HUB: Your Cycling Connection urges kids to bike to school
The organization formerly known as the Vancouver Area Cycling Coalition has changed up more than its name.
Starting bright and early on May 14 and continuing until May 18, HUB: Your Cycling Connection is organizing the first-ever stand-alone Bike to School Week in the Lower Mainland.
HUB bike education program manager and Bike to School Week 2012 organizer Steph Gray said the goal is to have “at least 500 students recording their routes” on the VACC website . The 26-year-old, who has a background in kinesiology and nonprofit work in cycling awareness and education, said she knows there are already many more students on two wheels out there.
Getting kids on bikes isn’t new terrain for HUB, Gray added, but this year the event is happening at a time that’s more user-friendly.
“The last three or four years, we’ve had Bike to Work and Bike to School Week at the same time,” Gray told the Georgia Straight in a phone interview. “There was a lot of benefit to that because there’s a lot of exposure, and Bike to Work Week is really big and really well known, and the teachers are riding to school and the kids are riding to school, and it made a lot of sense in a lot of ways.”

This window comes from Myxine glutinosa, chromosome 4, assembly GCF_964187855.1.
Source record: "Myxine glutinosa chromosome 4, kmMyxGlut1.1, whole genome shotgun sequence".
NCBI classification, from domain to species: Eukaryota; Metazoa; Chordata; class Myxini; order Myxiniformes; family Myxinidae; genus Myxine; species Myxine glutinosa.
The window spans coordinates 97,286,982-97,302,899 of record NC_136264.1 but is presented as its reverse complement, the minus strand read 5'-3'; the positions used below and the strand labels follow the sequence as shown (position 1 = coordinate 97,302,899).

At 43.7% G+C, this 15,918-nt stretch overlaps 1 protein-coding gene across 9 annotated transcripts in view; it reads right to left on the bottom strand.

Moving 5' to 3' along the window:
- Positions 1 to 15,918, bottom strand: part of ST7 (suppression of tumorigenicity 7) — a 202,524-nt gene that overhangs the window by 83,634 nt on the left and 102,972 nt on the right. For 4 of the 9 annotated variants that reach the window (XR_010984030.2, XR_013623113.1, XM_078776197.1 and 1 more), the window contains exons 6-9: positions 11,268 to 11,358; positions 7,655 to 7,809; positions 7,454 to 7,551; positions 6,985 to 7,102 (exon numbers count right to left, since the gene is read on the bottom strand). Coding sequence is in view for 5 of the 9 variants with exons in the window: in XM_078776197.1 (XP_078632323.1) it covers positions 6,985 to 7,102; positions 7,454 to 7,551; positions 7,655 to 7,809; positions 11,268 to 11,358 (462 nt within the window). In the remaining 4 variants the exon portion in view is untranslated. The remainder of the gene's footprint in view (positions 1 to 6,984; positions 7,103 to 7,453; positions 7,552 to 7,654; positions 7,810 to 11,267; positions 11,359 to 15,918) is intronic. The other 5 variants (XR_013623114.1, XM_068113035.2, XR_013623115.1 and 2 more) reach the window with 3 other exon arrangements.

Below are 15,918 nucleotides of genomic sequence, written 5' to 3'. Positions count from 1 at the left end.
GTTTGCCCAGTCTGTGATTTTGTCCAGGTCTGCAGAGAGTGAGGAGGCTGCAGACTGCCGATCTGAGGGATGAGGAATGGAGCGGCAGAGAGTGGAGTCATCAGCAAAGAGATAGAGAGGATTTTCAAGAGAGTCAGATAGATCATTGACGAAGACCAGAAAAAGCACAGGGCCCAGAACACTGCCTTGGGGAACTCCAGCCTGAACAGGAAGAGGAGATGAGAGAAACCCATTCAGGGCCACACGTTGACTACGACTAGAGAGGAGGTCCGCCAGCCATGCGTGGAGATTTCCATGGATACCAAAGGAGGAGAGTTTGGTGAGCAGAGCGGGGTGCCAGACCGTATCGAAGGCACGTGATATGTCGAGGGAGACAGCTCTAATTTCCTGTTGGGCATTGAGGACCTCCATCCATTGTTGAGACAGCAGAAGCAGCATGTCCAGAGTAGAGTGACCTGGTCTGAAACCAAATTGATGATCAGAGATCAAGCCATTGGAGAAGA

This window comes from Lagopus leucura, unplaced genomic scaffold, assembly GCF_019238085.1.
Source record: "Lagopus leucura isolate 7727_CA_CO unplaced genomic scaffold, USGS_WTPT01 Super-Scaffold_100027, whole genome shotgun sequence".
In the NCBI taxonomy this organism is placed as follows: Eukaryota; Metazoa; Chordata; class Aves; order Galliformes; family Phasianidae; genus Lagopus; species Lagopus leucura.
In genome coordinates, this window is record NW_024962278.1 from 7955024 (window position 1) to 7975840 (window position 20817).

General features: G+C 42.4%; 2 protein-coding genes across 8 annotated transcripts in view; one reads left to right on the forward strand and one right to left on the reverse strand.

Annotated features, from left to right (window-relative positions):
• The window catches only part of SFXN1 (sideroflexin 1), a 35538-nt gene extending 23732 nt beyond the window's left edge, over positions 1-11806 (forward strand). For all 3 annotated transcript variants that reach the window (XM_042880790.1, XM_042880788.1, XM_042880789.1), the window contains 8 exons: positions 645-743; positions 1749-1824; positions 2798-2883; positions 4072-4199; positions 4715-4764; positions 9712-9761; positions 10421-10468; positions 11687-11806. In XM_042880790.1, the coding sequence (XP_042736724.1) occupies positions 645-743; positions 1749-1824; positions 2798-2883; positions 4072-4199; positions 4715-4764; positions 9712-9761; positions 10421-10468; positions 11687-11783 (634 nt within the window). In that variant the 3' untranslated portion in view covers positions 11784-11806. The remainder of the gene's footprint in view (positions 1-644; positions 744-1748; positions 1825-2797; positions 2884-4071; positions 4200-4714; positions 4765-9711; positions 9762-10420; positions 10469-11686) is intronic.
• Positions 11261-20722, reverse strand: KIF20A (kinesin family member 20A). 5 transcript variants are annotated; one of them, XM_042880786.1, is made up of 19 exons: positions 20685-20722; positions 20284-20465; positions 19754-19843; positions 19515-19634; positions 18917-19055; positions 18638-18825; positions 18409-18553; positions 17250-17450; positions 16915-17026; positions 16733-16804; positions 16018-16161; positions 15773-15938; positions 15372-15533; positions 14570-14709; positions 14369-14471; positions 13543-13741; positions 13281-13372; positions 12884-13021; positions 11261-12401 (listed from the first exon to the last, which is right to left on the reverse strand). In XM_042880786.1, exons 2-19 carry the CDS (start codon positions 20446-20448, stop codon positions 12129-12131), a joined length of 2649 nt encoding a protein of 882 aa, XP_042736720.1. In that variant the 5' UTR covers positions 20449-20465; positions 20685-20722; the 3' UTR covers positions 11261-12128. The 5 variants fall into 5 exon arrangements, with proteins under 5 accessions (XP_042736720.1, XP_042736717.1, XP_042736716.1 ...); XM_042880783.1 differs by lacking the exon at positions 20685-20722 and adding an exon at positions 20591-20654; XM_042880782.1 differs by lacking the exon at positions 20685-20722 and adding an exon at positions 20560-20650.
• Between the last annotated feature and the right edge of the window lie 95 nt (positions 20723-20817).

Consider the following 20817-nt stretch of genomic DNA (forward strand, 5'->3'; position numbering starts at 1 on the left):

But HUB also consistently got feedback from schools that June didn’t work so well with their schedules, according to Gray.
“June is kind of a crazy month in schools—it’s the end of programming, especially in high schools, and exams are coming up,” Gray said. “There is so much going on that it was hard for the schools to give a lot of attention to Bike to School Week. And up in the Okanagan, they have a really successful Bike to School Week program, and they run it at around this time earlier in May. So, we decided that this year we’d give it a try branching out on our own and hopefully working with the school schedule.”
School boards in Coquitlam, the City of North Vancouver, New Westminster, Surrey, and Vancouver are already onboard, she said.
Coquitlam councillor and avid cyclist Selina Robinson told the Straight, “I think it’s fabulous—if you want to get behavioural change, you start with your children.”
Robinson noted her grown children, now ages 20 and 22, are too old to take part, but says she rode to school in Laval, Quebec, throughout her school days in the Montreal area.
“Biking to school means freedom,” Robinson said by phone. “You get to school faster, you can hang out with your friends, and you get some exercise.”
Gray said any questions about HUB’s Bike to School Week 2012 can be directed to email@example.com.